Another consideration that goes against the analysis I’ve been offering comes from the fact that the totalizing, imperialist subtext of linguist theory that I’ve claimed to detect is certainly not the only one that students will retain from their linguistic studies. The intellectual climate associated with linguistics is, for the most part, broadly progressive and, in particular, anti-chauvinist: ‘Looking more closely at languages, and in particular at languages that might seem exotic to us, can make us more tolerant’, one introduction (Gasser 2012) claims. The opposition to prescriptivism drummed into students from an early stage is the most concrete manifestation of this attitude. The discipline also encourages such values as curiosity, logical rigour, and problem-solving. While all of these are clearly prized by the reigning economic order, they may also be enlisted for counter-cultural, critical purposes. It’s certainly not to linguistics graduates that one looks, for instance, for the most likely candidates for blinkered racists. Surely, then, it’s arbitrary to single out the discipline’s putative negative effects, as I’ve been doing?
Objections like these are reasonable – in part. They don’t show that the ideological effects I’ve identified don’t exist, but they do suggest that they’re not the only ones at work. To answer them, and to properly appreciate linguistics’ role in producing the kinds of graduates modern states need, we have to concentrate on the form in which the list’s assumptions are presented to students. Here, a less ambiguous picture emerges.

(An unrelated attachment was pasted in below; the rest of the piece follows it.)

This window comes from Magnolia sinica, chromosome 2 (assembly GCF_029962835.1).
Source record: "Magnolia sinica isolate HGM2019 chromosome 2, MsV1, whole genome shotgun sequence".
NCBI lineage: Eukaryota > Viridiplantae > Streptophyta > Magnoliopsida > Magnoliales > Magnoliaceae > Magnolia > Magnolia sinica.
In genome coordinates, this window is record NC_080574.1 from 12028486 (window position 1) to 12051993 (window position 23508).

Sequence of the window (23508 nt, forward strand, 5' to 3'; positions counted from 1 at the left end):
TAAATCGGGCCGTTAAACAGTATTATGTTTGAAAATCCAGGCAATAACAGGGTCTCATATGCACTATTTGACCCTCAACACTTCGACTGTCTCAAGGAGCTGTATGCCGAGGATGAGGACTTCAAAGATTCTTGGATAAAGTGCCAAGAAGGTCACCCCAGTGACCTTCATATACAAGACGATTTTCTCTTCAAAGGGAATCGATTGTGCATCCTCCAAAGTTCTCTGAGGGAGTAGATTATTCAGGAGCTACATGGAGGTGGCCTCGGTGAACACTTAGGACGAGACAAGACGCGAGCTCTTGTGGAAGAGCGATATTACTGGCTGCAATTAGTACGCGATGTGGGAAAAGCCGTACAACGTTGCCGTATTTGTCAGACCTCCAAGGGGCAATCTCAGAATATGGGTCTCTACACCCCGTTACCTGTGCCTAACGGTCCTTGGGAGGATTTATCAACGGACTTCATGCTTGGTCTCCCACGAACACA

From domination in theory to domination in practice?
From the outset of their studies, students learn that language is to be approached in a highly systematizing and totalizing way. They are instructed in an essentially reductive and classificatory approach to human diversity that defines a single normative model of language (the ‘language faculty’, ‘linguistic universals’, ‘grammatical structure’ etc.) to which linguistic diversity is referred. The rules, generalizations, and categorizations that students learn to make throughout the discipline (and not just in its core subfields) all tend in a single direction: almost exclusively, intellectual effort is devoted to bringing complex facts under the scope of general rules, and to reducing the kaleidoscopic manifestations of language to the operations of a unique and singular structure.